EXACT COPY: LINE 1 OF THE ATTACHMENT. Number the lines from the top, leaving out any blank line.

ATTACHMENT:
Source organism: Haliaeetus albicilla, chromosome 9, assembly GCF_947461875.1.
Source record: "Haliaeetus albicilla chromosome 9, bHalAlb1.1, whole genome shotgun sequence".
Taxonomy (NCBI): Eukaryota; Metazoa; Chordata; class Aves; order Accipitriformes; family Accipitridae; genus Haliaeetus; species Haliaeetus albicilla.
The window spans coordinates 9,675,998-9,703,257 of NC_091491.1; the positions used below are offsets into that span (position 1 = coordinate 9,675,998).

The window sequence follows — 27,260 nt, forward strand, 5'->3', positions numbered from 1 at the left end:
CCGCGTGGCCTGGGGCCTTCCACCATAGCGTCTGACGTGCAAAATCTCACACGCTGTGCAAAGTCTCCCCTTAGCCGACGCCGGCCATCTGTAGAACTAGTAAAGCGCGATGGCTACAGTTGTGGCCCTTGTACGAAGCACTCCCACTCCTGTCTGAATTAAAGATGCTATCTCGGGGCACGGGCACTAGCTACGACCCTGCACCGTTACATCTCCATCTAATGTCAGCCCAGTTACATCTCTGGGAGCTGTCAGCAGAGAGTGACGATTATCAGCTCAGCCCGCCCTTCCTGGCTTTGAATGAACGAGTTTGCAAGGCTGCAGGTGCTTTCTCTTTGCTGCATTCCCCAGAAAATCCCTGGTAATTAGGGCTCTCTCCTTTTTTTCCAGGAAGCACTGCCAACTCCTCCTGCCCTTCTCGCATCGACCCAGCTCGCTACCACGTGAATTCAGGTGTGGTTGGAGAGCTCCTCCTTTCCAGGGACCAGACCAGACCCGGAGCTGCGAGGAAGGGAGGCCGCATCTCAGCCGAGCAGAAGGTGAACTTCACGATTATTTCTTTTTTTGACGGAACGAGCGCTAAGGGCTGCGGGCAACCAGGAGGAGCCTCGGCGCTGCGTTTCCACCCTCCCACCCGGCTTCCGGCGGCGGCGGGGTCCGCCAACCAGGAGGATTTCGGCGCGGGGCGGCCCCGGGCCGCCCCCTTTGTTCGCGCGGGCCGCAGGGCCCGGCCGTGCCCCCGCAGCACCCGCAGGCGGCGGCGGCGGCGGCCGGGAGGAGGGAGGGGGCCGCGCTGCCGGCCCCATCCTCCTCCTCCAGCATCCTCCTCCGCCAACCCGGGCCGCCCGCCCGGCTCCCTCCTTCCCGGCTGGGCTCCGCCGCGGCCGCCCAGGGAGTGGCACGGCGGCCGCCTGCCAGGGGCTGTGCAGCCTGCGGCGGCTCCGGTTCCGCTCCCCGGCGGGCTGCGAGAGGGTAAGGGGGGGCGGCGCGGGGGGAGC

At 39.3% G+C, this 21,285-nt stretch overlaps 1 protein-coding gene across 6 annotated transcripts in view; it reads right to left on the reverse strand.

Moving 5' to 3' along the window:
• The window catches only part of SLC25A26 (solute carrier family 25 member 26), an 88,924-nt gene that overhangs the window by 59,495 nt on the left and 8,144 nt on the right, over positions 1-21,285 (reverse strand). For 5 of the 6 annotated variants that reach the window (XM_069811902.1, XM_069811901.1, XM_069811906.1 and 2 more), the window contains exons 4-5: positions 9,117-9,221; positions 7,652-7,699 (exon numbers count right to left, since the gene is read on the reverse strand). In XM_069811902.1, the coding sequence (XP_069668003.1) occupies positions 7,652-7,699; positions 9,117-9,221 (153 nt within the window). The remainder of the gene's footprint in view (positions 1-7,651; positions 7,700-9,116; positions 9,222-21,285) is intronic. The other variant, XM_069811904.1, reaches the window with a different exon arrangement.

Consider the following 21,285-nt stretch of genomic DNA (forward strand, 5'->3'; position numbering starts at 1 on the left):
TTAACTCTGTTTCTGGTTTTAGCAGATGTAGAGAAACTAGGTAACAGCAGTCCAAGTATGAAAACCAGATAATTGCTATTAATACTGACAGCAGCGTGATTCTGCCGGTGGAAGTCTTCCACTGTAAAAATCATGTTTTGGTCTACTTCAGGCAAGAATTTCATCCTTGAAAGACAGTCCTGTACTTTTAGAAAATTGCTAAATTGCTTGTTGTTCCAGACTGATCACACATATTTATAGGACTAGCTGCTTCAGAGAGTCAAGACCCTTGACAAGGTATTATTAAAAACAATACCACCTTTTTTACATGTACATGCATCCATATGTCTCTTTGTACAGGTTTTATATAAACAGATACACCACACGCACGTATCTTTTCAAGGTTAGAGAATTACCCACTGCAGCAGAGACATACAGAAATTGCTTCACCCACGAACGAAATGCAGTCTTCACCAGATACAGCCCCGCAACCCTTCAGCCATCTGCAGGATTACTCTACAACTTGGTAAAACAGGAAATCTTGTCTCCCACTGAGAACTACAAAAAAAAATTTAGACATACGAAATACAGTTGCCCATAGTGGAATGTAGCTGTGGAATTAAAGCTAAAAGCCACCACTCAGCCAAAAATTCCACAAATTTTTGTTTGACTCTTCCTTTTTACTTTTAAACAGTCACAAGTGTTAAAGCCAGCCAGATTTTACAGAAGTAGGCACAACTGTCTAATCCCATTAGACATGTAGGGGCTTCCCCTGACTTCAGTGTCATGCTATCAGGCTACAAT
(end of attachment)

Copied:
Source organism: Haliaeetus albicilla, chromosome 9, assembly GCF_947461875.1.